I turned Lucy out in the back the other day. Sunshine had dried it out for the most part, and while there wasn't a lot of grass, there was some for the nibbling, and Lord knows Lucy could use the extra feed. Long backed girl that she is, it will be some time before she's carrying enough pounds to make her look even lean...she's just downright skinny at the moment.
I'd been trying to quench the excitement I'd felt growing within me. Lucy had done so well on the bull that I'd begun to contemplate finding a new home for one of the other horses. But who to give up? It wasn't an easy choice. Could I find someone to foster Tika? That would be difficult, though in all honesty, it would make the most sense. Neither Flirt or Oz fits the job description I'm looking for; Oz is just a bit too big and lumbering, and while Flirt is a lovely mover, there's nothing quick and catty about her. Tika is the only of the three who moves remotely like I want a cowhorse to move, but of course we're back to it being Tika, and that just isn't going to happen.
Lucy had about a week off, doing nothing but eat, when I decided I'd haul her along with me to the arena for a little bitty ride. I didn't want to burn too many calories when I'm trying to pack them on, but what would a 15 minute ride hurt? Just a few circles and stops. Nothing else. I loaded both her and Oz and off we went.
I had Lucy saddled and climbed on board. We walked and did a little bending and giving of the rib cage, then I asked for the trot. Hmmm...what's that? It didn't feel quite right. Not overly wrong, just not quite right. We walked again, and the feeling went away. But it was definitely there, if ever so faint, at the trot. I sighed and unsaddled her, feeling for heat of which I found none, and moved on to Oz.
Lucy was given a day off, and she played hard when turned out, showing no sign of lameness. That is, of course, until I went out to halter her 2 days later. I could see her head bobbing as she trotted up to the gate. Putting the halter on, I led her to my sandy round pen and asked her to trot at the end of the lead. I didn't see any discomfort, so I loaded her into the trailer and off to the arena we went, where she walked soundly across the footing toward the round pen nestled near the corner.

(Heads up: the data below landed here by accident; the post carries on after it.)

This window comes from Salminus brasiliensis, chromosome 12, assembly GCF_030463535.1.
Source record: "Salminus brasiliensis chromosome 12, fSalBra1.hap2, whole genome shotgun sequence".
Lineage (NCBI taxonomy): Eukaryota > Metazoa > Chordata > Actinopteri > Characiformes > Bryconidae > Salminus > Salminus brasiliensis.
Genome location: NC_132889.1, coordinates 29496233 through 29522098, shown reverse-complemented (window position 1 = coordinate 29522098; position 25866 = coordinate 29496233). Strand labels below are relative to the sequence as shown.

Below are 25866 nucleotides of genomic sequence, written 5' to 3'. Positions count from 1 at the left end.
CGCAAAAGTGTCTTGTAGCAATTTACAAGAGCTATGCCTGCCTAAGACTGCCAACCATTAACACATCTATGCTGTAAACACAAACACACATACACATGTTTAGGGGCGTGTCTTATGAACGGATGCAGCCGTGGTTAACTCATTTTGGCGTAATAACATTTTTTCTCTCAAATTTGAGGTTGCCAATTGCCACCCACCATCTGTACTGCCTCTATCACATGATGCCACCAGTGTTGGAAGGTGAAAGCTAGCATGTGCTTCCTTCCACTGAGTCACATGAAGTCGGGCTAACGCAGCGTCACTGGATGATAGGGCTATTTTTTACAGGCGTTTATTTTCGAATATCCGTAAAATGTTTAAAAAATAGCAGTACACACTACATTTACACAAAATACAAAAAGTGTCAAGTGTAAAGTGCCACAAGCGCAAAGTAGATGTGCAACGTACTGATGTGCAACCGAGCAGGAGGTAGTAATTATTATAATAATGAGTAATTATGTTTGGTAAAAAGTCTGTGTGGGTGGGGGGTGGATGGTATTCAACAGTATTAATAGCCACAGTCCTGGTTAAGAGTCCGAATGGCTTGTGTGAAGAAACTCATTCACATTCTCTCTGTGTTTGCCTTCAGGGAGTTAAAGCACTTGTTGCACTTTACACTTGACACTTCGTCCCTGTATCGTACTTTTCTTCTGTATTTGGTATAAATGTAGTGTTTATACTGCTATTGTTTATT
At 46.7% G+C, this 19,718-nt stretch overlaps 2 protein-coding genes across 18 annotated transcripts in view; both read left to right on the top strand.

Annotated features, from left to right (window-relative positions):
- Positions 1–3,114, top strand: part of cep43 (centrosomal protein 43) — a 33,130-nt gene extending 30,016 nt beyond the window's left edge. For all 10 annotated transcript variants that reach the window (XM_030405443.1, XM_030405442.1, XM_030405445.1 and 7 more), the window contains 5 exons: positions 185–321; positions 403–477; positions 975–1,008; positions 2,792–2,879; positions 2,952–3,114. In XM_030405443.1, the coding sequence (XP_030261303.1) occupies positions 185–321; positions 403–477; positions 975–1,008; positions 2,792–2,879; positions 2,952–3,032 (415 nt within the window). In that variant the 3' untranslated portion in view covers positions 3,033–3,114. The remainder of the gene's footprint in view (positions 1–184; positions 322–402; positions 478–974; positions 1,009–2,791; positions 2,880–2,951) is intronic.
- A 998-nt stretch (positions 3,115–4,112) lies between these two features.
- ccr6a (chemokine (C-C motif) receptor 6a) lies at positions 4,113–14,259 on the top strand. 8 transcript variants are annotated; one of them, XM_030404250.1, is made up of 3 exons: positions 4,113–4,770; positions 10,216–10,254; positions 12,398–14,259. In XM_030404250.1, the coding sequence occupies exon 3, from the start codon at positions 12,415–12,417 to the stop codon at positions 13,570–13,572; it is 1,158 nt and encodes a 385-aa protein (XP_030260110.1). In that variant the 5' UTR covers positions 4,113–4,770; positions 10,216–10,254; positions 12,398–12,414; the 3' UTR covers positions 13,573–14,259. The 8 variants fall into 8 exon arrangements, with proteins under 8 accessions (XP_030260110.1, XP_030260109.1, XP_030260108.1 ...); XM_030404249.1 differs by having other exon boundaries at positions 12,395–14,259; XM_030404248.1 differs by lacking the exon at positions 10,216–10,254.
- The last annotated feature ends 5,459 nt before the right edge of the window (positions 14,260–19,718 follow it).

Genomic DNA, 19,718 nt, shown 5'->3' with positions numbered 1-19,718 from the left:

I glanced down and backward at Lucy's legs and feet as we traveled, and something caught my eye. What was that lump? I stopped and reached down. A hard knot was on the outside left of Lucy's coronet band, no heat, not soft. Lucy didn't seem to mind my pushing and prodding, so I continued to the round pen where I asked her to trot while I watched her travel.
Lame. Her head was bobbing and there was no doubt it was from the left leg. She didn't have any trouble swinging it forward and using her shoulder, so I figured it had to be the lump that was giving us trouble.
The following day a farrier was at the Cowboy's, so I hauled Lucy down for a look see. In the meantime, the night before, I'd done some research and came across two possibilities; ringbone or sidebone. Since I'd never dealt with either, I hoped the farrier and the Cowboy could give me a little insight.
The farrier said he was sure that it was sidebone. Of course, xrays would tell us for sure, but he had a client with a horse who had it, and it looked and felt the same. Lucy was a bit young, he said, but he would bet on it being sidebone.
The Cowboy looked at me, and I didn't even need to hear the words. "You'd better find her another home, Trace," he said, knowing I wasn't wanting to hear what he was saying. "It's not the forward motion, it's the turning that hurts them. Bugger...I know you kinda liked this one."
The rest of the morning was a blur, most likely due to the tears I was fighting back. I left Lucy there. A second farrier was coming down tomorrow. Never hurts to have a second opinion, right?
I called the vet that afternoon to find out about the possibility of xrays. I was told they'd want to do a nerve block first, to determine that was the actual cause of the lameness. Then after that, they'd do xrays. He rattled off the costs of farm calls and office calls and fees for procedures associated with Lucy's knot. I mentally tabulated it in my head, landing on the magic number of $500. Sigh...not exactly in the budget after all of Flirt's escapades last fall and the recent visit from the dentist. And in reality, all I needed was to have it confirmed that it was, indeed, sidebone. Lameness aside, from what I was reading all afternoon, Lucy didn't have a shot at any hard work in the future.
The following day, farrier #2 showed up. Indeed, he said, it was sidebone. He'd seen it in a lot of draft horses, but was surprised to see it in my four year old mustang. He'd just seen her 3 weeks ago when he trimmed her, and said it hadn't been exposed then (whew! I'd wondered if I'd just not noticed it?), and that the stress of the work I'd done the week before must have brought it to the surface. He also said not to give up on her as a riding horse...but again, light work.
My heart came crashing down. All that potential...those dreams of finding the mustang who may be competitive in the cutting arena...poof. Gone in an instant. I hadn't realized just how excited I'd been until that moment. I allowed myself to weep for my loss of a mare who'd captured my heart the remainder of the afternoon, but then reminded myself that, with the right care, Lucy would still have a productive life with the right home. She would still be able to go for nice, leisurely rides down the trail with someone who didn't want to chase cows or ribbons or trophies. There are those people out there, yes? I need one for Lucy.